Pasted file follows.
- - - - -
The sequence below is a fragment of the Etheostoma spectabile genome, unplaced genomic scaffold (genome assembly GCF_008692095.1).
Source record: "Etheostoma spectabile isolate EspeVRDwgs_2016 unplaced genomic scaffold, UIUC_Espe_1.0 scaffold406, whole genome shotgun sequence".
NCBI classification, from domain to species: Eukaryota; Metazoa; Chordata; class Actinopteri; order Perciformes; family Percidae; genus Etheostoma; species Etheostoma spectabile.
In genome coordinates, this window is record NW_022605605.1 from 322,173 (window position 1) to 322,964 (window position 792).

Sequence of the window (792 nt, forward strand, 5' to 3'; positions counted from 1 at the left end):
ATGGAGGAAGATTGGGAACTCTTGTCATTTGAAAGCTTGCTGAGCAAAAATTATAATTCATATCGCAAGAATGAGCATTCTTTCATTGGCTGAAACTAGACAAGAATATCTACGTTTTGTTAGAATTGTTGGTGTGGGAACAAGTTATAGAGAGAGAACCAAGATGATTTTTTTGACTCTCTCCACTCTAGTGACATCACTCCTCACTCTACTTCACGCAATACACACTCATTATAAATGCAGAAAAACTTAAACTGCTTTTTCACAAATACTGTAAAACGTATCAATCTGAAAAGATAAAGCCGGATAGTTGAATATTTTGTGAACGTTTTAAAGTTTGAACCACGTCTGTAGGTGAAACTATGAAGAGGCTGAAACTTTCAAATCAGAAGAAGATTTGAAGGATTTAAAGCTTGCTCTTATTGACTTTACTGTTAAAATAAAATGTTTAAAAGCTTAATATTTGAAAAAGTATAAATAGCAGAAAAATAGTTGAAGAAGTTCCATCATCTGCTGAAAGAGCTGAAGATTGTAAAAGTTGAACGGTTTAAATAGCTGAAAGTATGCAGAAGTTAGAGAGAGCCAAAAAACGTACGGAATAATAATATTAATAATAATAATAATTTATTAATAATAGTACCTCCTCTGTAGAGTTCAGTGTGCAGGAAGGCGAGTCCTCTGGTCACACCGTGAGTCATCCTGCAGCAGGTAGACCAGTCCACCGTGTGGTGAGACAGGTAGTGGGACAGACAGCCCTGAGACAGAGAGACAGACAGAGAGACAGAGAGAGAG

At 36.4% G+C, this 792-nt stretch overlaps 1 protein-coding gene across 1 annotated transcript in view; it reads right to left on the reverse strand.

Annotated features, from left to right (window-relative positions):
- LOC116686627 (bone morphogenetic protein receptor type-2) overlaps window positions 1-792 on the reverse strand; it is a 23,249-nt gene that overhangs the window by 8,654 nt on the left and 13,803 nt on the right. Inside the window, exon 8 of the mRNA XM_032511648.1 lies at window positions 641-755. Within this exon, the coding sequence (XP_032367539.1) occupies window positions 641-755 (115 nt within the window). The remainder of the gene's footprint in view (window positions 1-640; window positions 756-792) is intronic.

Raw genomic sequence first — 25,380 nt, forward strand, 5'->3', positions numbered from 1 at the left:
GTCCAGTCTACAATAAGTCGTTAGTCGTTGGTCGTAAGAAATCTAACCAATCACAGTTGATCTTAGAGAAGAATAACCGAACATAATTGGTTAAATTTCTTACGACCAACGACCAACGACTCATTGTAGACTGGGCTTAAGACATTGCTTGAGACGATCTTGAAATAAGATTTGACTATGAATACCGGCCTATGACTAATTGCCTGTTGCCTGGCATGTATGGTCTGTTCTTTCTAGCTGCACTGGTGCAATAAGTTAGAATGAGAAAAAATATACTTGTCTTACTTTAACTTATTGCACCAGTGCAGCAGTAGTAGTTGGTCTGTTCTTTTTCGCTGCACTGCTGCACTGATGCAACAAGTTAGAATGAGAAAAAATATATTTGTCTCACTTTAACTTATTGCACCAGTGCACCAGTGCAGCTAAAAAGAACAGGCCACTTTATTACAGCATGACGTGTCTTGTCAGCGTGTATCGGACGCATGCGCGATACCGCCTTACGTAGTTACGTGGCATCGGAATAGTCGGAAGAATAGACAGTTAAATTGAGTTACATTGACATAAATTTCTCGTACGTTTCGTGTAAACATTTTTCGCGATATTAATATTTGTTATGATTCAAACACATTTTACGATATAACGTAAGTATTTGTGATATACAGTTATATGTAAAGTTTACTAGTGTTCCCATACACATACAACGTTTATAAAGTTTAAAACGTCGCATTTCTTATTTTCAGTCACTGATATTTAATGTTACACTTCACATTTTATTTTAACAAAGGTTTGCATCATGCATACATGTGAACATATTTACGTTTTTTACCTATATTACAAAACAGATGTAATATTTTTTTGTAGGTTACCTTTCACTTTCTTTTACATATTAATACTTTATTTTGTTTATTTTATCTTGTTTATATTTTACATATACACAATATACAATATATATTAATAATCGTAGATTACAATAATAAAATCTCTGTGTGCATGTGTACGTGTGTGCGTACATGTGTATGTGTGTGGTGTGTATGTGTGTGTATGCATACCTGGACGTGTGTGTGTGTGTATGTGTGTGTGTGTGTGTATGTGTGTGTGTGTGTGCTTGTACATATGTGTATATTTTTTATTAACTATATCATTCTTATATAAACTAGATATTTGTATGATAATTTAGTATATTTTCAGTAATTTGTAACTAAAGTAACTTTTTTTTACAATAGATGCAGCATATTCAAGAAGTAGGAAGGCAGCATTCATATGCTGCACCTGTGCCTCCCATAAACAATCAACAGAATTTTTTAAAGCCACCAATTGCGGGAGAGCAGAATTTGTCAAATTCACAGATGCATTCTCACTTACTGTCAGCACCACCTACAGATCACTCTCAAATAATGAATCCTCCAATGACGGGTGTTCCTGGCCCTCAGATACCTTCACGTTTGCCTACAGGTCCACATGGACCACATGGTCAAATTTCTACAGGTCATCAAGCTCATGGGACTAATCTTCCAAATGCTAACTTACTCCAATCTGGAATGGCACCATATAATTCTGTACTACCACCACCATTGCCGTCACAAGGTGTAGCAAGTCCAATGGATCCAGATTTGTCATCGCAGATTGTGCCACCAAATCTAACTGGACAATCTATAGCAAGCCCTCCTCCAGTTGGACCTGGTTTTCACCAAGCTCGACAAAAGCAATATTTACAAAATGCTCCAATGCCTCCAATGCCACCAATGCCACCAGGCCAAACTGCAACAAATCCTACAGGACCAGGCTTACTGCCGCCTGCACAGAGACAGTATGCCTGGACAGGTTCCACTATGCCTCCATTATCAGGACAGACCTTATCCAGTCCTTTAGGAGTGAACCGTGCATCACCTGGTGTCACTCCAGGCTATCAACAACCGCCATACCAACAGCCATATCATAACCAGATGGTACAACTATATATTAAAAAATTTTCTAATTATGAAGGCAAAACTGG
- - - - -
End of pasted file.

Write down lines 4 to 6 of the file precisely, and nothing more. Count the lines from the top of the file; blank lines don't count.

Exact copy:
In genome coordinates, this window is record NW_022605605.1 from 322,173 (window position 1) to 322,964 (window position 792).

Sequence of the window (792 nt, forward strand, 5' to 3'; positions counted from 1 at the left end):
ATGGAGGAAGATTGGGAACTCTTGTCATTTGAAAGCTTGCTGAGCAAAAATTATAATTCATATCGCAAGAATGAGCATTCTTTCATTGGCTGAAACTAGACAAGAATATCTACGTTTTGTTAGAATTGTTGGTGTGGGAACAAGTTATAGAGAGAGAACCAAGATGATTTTTTTGACTCTCTCCACTCTAGTGACATCACTCCTCACTCTACTTCACGCAATACACACTCATTATAAATGCAGAAAAACTTAAACTGCTTTTTCACAAATACTGTAAAACGTATCAATCTGAAAAGATAAAGCCGGATAGTTGAATATTTTGTGAACGTTTTAAAGTTTGAACCACGTCTGTAGGTGAAACTATGAAGAGGCTGAAACTTTCAAATCAGAAGAAGATTTGAAGGATTTAAAGCTTGCTCTTATTGACTTTACTGTTAAAATAAAATGTTTAAAAGCTTAATATTTGAAAAAGTATAAATAGCAGAAAAATAGTTGAAGAAGTTCCATCATCTGCTGAAAGAGCTGAAGATTGTAAAAGTTGAACGGTTTAAATAGCTGAAAGTATGCAGAAGTTAGAGAGAGCCAAAAAACGTACGGAATAATAATATTAATAATAATAATAATTTATTAATAATAGTACCTCCTCTGTAGAGTTCAGTGTGCAGGAAGGCGAGTCCTCTGGTCACACCGTGAGTCATCCTGCAGCAGGTAGACCAGTCCACCGTGTGGTGAGACAGGTAGTGGGACAGACAGCCCTGAGACAGAGAGACAGACAGAGAGACAGAGAGAGAG